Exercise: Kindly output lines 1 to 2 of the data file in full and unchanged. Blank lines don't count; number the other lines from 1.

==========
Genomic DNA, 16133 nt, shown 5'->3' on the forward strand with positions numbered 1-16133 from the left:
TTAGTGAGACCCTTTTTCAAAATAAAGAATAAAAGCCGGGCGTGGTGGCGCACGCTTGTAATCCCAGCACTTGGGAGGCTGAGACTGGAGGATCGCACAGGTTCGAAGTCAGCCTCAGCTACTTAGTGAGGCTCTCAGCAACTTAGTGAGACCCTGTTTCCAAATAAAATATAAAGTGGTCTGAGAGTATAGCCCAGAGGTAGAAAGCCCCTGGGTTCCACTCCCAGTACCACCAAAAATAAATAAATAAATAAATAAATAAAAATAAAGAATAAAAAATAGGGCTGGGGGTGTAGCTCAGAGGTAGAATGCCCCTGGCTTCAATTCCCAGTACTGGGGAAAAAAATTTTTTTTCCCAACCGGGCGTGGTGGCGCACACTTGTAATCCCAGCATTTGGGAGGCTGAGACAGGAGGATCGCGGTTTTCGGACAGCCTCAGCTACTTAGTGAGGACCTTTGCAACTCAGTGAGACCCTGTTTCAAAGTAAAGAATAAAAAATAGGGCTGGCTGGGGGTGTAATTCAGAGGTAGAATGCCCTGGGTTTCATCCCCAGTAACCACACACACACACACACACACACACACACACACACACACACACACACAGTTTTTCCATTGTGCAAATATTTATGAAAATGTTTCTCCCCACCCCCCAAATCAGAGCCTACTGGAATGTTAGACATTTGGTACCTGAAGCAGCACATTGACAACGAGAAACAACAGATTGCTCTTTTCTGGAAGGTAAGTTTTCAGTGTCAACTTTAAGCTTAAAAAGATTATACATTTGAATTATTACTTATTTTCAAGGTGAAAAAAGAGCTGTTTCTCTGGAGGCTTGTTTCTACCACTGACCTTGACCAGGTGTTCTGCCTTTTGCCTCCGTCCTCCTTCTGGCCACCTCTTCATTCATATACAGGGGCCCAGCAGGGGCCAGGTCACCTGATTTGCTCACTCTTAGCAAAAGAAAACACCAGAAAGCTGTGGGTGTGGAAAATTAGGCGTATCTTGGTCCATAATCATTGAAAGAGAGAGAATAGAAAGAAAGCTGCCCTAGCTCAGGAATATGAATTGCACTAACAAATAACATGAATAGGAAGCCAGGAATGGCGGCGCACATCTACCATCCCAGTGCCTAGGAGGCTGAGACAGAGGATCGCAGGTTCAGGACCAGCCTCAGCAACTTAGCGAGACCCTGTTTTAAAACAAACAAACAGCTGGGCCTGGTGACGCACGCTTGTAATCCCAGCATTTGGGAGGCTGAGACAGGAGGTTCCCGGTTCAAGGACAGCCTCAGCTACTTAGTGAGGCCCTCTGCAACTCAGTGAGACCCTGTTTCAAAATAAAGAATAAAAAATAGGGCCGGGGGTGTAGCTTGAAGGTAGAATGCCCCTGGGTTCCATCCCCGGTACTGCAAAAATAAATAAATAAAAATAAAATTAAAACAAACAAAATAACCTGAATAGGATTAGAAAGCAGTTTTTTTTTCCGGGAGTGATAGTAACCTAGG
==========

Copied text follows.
Genomic DNA, 16133 nt, shown 5'->3' on the forward strand with positions numbered 1-16133 from the left:
TTAGTGAGACCCTTTTTCAAAATAAAGAATAAAAGCCGGGCGTGGTGGCGCACGCTTGTAATCCCAGCACTTGGGAGGCTGAGACTGGAGGATCGCACAGGTTCGAAGTCAGCCTCAGCTACTTAGTGAGGCTCTCAGCAACTTAGTGAGACCCTGTTTCCAAATAAAATATAAAGTGGTCTGAGAGTATAGCCCAGAGGTAGAAAGCCCCTGGGTTCCACTCCCAGTACCACCAAAAATAAATAAATAAATAAATAAATAAAAATAAAGAATAAAAAATAGGGCTGGGGGTGTAGCTCAGAGGTAGAATGCCCCTGGCTTCAATTCCCAGTACTGGGGAAAAAAATTTTTTTTCCCAACCGGGCGTGGTGGCGCACACTTGTAATCCCAGCATTTGGGAGGCTGAGACAGGAGGATCGCGGTTTTCGGACAGCCTCAGCTACTTAGTGAGGACCTTTGCAACTCAGTGAGACCCTGTTTCAAAGTAAAGAATAAAAAATAGGGCTGGCTGGGGGTGTAATTCAGAGGTAGAATGCCCTGGGTTTCATCCCCAGTAACCACACACACACACACACACACACACACACACACACACACACACACACAGTTTTTCCATTGTGCAAATATTTATGAAAATGTTTCTCCCCACCCCCCAAATCAGAGCCTACTGGAATGTTAGACATTTGGTACCTGAAGCAGCACATTGACAACGAGAAACAACAGATTGCTCTTTTCTGGAAGGTAAGTTTTCAGTGTCAACTTTAAGCTTAAAAAGATTATACATTTGAATTATTACTTATTTTCAAGGTGAAAAAAGAGCTGTTTCTCTGGAGGCTTGTTTCTACCACTGACCTTGACCAGGTGTTCTGCCTTTTGCCTCCGTCCTCCTTCTGGCCACCTCTTCATTCATATACAGGGGCCCAGCAGGGGCCAGGTCACCTGATTTGCTCACTCTTAGCAAAAGAAAACACCAGAAAGCTGTGGGTGTGGAAAATTAGGCGTATCTTGGTCCATAATCATTGAAAGAGAGAGAATAGAAAGAAAGCTGCCCTAGCTCAGGAATATGAATTGCACTAACAAATAACATGAATAGGAAGCCAGGAATGGCGGCGCACATCTACCATCCCAGTGCCTAGGAGGCTGAGACAGAGGATCGCAGGTTCAGGACCAGCCTCAGCAACTTAGCGAGACCCTGTTTTAAAACAAACAAACAGCTGGGCCTGGTGACGCACGCTTGTAATCCCAGCATTTGGGAGGCTGAGACAGGAGGTTCCCGGTTCAAGGACAGCCTCAGCTACTTAGTGAGGCCCTCTGCAACTCAGTGAGACCCTGTTTCAAAATAAAGAATAAAAAATAGGGCCGGGGGTGTAGCTTGAAGGTAGAATGCCCCTGGGTTCCATCCCCGGTACTGCAAAAATAAATAAATAAAAATAAAATTAAAACAAACAAAATAACCTGAATAGGATTAGAAAGCAGTTTTTTTTTCCGGGAGTGATAGTAACCTAGG